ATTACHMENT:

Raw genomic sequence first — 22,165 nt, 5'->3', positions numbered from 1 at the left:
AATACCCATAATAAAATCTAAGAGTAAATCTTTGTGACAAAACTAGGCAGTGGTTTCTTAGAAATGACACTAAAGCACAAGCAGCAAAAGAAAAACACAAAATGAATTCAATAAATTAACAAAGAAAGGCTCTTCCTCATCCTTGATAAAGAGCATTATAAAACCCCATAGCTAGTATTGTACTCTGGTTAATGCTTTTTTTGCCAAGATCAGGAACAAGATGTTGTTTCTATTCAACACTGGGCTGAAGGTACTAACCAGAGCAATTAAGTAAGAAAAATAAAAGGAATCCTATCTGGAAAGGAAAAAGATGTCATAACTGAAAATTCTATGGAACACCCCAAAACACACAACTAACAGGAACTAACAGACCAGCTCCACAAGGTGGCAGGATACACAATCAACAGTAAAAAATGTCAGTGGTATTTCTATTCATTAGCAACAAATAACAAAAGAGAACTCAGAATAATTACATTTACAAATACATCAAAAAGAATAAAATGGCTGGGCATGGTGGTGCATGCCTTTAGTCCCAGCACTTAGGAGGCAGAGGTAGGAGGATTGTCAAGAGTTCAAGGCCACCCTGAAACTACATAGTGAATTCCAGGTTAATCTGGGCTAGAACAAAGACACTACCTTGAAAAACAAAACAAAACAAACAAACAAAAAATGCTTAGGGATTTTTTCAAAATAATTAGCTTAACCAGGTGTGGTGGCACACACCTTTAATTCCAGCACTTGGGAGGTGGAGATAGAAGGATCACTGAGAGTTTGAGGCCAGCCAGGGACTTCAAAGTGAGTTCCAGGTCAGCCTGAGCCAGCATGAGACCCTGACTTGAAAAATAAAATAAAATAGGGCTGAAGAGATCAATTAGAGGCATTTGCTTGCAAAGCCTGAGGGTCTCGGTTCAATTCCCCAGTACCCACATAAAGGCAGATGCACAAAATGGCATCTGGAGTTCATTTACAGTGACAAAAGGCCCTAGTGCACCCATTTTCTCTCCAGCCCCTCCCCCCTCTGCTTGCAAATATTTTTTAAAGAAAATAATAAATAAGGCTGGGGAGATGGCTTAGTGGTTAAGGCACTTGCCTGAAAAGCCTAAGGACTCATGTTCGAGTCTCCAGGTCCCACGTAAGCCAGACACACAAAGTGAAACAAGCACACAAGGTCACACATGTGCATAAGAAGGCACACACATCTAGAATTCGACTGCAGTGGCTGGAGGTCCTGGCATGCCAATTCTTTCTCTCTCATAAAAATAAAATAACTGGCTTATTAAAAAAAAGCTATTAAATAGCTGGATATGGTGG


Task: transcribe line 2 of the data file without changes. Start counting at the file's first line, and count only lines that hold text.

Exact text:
AATACCCATAATAAAATCTAAGAGTAAATCTTTGTGACAAAACTAGGCAGTGGTTTCTTAGAAATGACACTAAAGCACAAGCAGCAAAAGAAAAACACAAAATGAATTCAATAAATTAACAAAGAAAGGCTCTTCCTCATCCTTGATAAAGAGCATTATAAAACCCCATAGCTAGTATTGTACTCTGGTTAATGCTTTTTTTGCCAAGATCAGGAACAAGATGTTGTTTCTATTCAACACTGGGCTGAAGGTACTAACCAGAGCAATTAAGTAAGAAAAATAAAAGGAATCCTATCTGGAAAGGAAAAAGATGTCATAACTGAAAATTCTATGGAACACCCCAAAACACACAACTAACAGGAACTAACAGACCAGCTCCACAAGGTGGCAGGATACACAATCAACAGTAAAAAATGTCAGTGGTATTTCTATTCATTAGCAACAAATAACAAAAGAGAACTCAGAATAATTACATTTACAAATACATCAAAAAGAATAAAATGGCTGGGCATGGTGGTGCATGCCTTTAGTCCCAGCACTTAGGAGGCAGAGGTAGGAGGATTGTCAAGAGTTCAAGGCCACCCTGAAACTACATAGTGAATTCCAGGTTAATCTGGGCTAGAACAAAGACACTACCTTGAAAAACAAAACAAAACAAACAAACAAAAAATGCTTAGGGATTTTTTCAAAATAATTAGCTTAACCAGGTGTGGTGGCACACACCTTTAATTCCAGCACTTGGGAGGTGGAGATAGAAGGATCACTGAGAGTTTGAGGCCAGCCAGGGACTTCAAAGTGAGTTCCAGGTCAGCCTGAGCCAGCATGAGACCCTGACTTGAAAAATAAAATAAAATAGGGCTGAAGAGATCAATTAGAGGCATTTGCTTGCAAAGCCTGAGGGTCTCGGTTCAATTCCCCAGTACCCACATAAAGGCAGATGCACAAAATGGCATCTGGAGTTCATTTACAGTGACAAAAGGCCCTAGTGCACCCATTTTCTCTCCAGCCCCTCCCCCCTCTGCTTGCAAATATTTTTTAAAGAAAATAATAAATAAGGCTGGGGAGATGGCTTAGTGGTTAAGGCACTTGCCTGAAAAGCCTAAGGACTCATGTTCGAGTCTCCAGGTCCCACGTAAGCCAGACACACAAAGTGAAACAAGCACACAAGGTCACACATGTGCATAAGAAGGCACACACATCTAGAATTCGACTGCAGTGGCTGGAGGTCCTGGCATGCCAATTCTTTCTCTCTCATAAAAATAAAATAACTGGCTTATTAAAAAAAAGCTATTAAATAGCTGGATATGGTGG